Cinema Without Restraint: Love & Hate

To me, if art is increasingly pushing the boundaries of decency it’s not a sign of society’s downfall. No, that’s a sign that art is vital and alive. To be safe is to tread water. Look at the Hollywood remake machine. Do any of those films do anything to advance the genre? Sure, some of them might be entertaining and that can be enough, but sooner or later we reach a desert of ideas and only a shock to the system will bring us back. That said, when these films come about sometimes they might be a bit too much. Maybe there really are some things we don’t need to see. I’ve always believed that any artistic pursuit required the baseline belief that nothing is sacred and that any subject or image is fair game. Films like A Serbian Film and Salo challenge that idea however. I wanted to spend this post thinking about that subject a bit.

I own this shirt:

I have no idea what the original intended meaning was but I bought it because I thought it summed up the horror genre quite nicely. I have spent a sizable portion of my life enjoying the genre which blends those three subjects into a miasma of terror. Now let’s take a moment to think about the outer reaches of the genre.

Jean Luc-Godard

French New Wave provocateur Jean luc Godard said “The truth is that there is no terror untempered by some great moral idea.” Now, while he’s probably referring to actual political terrorism I would still imagine that Srdjan Spasojevic and Aleksandar Radivojevic, the collective minds behind A Serbian Film, would find some comfort in that statement. After all, they’ve made a lot in interviews of the intellectual intent behind their film. After finally watching A Serbian Film recently I’ve been thinking about it a lot. It certainly made an impression, I’m just not sure what to make of it. It’s impossible for me to say if it was good or not and I can’t in good conscience really recommend it to anybody either. My thinking is essentially, if you want to see the movie, then you probably already know whether or not you should.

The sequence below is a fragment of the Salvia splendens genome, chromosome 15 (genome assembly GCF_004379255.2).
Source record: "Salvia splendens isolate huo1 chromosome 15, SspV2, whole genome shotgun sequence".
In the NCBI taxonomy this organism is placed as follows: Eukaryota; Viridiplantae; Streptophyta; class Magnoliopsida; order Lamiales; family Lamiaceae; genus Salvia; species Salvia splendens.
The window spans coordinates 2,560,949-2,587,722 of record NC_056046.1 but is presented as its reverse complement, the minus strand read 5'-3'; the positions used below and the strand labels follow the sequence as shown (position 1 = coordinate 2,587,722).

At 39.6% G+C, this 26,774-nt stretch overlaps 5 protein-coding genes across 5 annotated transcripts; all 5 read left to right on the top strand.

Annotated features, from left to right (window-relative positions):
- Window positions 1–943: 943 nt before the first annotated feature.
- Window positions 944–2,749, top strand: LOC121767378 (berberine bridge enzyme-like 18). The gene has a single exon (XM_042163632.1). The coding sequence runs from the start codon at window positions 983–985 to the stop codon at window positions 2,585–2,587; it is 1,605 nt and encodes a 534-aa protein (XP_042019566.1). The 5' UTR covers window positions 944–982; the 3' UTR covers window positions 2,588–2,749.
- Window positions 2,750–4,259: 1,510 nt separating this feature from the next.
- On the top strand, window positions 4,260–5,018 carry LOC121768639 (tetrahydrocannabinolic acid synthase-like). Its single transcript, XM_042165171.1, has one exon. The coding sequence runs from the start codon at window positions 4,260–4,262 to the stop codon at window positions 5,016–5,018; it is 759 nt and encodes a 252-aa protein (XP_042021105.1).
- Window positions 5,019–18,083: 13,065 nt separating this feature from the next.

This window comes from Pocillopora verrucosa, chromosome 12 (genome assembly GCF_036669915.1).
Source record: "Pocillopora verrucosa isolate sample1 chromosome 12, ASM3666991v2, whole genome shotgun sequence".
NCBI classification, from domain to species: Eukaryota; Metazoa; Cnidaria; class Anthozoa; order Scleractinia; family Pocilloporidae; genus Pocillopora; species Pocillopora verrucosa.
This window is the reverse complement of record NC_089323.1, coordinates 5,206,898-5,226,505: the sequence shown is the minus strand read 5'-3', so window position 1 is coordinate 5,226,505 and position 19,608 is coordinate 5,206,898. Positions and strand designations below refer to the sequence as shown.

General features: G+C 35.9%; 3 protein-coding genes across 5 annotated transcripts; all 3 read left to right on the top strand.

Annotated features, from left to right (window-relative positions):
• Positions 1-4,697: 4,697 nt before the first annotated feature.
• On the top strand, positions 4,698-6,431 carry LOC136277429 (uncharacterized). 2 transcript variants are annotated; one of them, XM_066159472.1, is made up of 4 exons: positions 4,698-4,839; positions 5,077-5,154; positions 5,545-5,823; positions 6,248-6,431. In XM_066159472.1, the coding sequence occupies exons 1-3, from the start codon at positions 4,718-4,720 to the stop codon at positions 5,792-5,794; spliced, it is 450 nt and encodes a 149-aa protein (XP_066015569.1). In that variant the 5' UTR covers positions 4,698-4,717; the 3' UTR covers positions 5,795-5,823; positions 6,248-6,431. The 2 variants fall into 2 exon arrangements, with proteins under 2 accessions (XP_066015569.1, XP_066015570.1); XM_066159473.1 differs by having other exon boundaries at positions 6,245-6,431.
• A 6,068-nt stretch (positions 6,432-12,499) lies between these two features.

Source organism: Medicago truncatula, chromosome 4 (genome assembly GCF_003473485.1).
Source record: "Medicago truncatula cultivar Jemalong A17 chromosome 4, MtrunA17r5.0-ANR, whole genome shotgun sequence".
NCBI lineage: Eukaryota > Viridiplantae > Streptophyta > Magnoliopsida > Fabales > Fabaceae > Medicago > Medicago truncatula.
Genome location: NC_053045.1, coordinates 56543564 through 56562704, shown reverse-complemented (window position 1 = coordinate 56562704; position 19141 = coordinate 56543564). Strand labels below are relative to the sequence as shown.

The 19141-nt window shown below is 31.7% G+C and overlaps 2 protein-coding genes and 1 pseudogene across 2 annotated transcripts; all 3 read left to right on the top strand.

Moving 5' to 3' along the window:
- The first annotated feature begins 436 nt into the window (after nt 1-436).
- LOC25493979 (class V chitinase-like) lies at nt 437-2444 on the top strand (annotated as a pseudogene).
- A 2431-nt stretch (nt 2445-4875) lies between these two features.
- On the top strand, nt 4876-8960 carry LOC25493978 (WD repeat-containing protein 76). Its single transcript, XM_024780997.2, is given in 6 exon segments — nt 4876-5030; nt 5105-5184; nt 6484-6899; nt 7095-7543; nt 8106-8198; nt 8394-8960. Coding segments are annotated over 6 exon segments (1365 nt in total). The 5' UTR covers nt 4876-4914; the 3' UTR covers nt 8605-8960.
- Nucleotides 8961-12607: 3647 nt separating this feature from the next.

But I’m not writing this to review A Serbian Film. It’s just a good example of what I call movies without restraint. To name a few, Salo or 100 Days of Sodom , The Taint, A Serbian Film, Philosophy of a Knife, or even Thriller: A Cruel Picture. The thing that links these films together in my mind is a willingness to subject the viewer to an explicit depiction of the most extreme reaches of the world their stories exist in. I think it’s important to note that any one of these films could have been made another way. Salo could have still been an allegorical tale about the exploitation of the under-class by ruling elites without many of its scenes of extreme sexual brutality. It could still have been based around the works of the Marquis DeSade too. There was something about the severity of the subject matter or perhaps the original text that made Pasolini feel that the explicitness of the film was warranted.

Choice cut from Salo, or 100 Days of Sodom

I bring up Salo because to me it seems like Serbian Film’s spiritual ancestor. Both films imagine a perverted elite who find sexual fulfillment in the humiliation and murder of the poor and/or powerless. This is also a theme in the Hostel films as well. However, where Hostel was trying to create a trashy exploitation film, Serbian and Paso aspired to high art and, if not that, at least an important message. In an interview with IndieWire, director Srdjan Spasojevic said this in response to a question about the metaphorical aspects of A Serbian Film:

“…Of course, there is a kind of political and social level to the film, but I didn’t want to make any kind of political statement. I’m not running for president. I didn’t want to express my political choices. But it was inevitable, because in Serbia a big part of our lives is about politics. In Serbia, the biggest stars on television are politicians. It also looks like pornography; it’s about power, influence and all of those things. The last few decades of war have left a political and social nightmare here in Serbia.